As a teacher, principal or educator you know the learning never stops. A life-long learner is who you are, and it’s what you’re inspiring in your students. So, what is your next learning adventure? Where are you heading? What are your ambitions? The University of Canterbury can help. Our postgraduate qualifications are designed for people…
While we have struggled to achieve system-wide innovation and transformation, there are pockets of innovation and educational success dotted around the country. Much of this innovation is taking place in individual schools, driven by school leaders and teachers who are creating new approaches, constructing new learning environments and providing novel opportunities for their learners in response to the challenges and new demands facing our school system. While effecting positive change in individual classrooms or schools, too often these innovative practices remain unknown and untested outside the school in which they were developed.
Photo: Jacinda Ardern (right front, in red and blue) with sister Louise and cousins Demelza and Aaron, Christmas 1987 (supplied) Prime Minister Jacinda Ardern first learned about the realities of poverty as a child in Murupara – a forestry town in the Waikato. “It was the 1980s, and I saw the effects of child poverty…
The new government wants more te reo in schools and centres. The work is now beginning to make that possible, writes Heeni Collins.
The new government has a lot to do in the first 100 days, and education was an area in which it strongly campaigned. Chris Hipkins is up for the challenge writes Melissa Schwalger.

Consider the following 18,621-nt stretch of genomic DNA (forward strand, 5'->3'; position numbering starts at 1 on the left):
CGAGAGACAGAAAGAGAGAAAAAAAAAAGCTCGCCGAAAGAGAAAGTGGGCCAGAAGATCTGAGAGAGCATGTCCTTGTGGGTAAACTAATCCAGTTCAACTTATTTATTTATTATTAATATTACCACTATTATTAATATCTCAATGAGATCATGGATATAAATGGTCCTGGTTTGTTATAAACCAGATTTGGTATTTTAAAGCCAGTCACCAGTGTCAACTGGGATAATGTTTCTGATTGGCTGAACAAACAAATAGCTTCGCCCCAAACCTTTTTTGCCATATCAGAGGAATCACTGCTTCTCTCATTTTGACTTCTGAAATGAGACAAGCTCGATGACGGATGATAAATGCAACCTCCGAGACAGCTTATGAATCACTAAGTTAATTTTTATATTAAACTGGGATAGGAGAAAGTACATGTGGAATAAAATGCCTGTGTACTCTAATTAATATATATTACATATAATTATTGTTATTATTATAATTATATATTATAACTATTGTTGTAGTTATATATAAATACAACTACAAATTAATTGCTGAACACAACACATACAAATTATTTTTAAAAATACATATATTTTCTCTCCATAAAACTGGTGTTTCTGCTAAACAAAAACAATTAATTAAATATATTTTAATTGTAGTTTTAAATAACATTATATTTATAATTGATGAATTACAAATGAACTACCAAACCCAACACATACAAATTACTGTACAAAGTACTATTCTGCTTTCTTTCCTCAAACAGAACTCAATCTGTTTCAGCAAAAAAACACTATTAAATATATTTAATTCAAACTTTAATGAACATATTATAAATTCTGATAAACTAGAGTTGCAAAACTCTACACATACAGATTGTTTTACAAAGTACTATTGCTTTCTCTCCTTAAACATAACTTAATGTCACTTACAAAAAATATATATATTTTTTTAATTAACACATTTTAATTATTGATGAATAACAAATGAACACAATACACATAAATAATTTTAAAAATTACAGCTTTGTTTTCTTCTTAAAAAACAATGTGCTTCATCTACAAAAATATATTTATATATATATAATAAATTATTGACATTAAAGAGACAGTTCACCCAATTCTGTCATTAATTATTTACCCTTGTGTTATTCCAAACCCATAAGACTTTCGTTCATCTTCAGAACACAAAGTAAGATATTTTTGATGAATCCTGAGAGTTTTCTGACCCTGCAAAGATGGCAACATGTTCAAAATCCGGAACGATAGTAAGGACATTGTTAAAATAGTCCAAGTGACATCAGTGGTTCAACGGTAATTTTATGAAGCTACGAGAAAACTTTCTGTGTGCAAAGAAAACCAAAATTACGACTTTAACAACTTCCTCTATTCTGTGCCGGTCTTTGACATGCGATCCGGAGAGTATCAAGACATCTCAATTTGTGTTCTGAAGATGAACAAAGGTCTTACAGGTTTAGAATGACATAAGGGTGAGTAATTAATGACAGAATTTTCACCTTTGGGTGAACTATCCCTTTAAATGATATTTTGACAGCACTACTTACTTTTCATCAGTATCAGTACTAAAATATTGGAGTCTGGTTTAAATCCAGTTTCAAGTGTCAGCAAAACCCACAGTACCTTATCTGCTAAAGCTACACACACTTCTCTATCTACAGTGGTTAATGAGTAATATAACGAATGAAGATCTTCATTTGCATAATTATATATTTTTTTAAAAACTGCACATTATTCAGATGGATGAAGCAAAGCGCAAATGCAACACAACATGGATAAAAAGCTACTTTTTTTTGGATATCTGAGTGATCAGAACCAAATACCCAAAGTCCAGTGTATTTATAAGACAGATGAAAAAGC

For the first time in many years, there is genuine optimism that the time is ripe to see teachers and principals truly valued, and released and resourced to meet the learning needs of every child. That’s why our theme for this year is “It’s time: Kua tae te wā!”
Meet Aimee Lynch – mum, partner, teacher and powerlifter. She started her journey to “attempt to get healthy” and ended up on the platform at a powerlifting meet. Find out how Aimee’s success at the squat rack supports success in the classroom.
“I think people see us as just performing our natural womanly instinct to care and nurture. There is a common perception that ECE is not ‘proper teaching’; that it’s just glorified child minding. I get that reaction all the time to my job and it drives me crazy. I worked my butt off to educate myself on all that theory and pedagogy. But after four years and two degrees in a BA/BTeach I graduated into a marketplace that deemed me worth the same as a data entry operator or a mail room clerk.”
“I love my job. I love seeing the children I work with achieve their goals and develop and grow. My goal is to see Support Staff and particularly TAs paid a fair wage for the work they do.”
Pay equity claims for NZEI support staff in schools and staff in early childhood have new hope with the change in Government. An early childhood teacher and a teacher aide share their stories about how pay equity would make a difference to their lives.
NZEI Te Riu Roa has made headlines across the world for dumping National Standards.
When the new Labour-led government announced the end of National Standards this month, there were cheers around the country from teachers, principals and parents.
A parent looks at the true cost of education in our state-funded primary schools.
The opening of four new charter schools was announced just before the September election. Education Aotearoa questions the timing.
Next year, 2018, will see Physical Education return to the University of Canterbury as one of a series of new majors within the popular Bachelor of Sport Coaching degree. UC has a long and proud history of developing highly respected PE teachers and this new major is an exciting initiative towards continuing that tradition.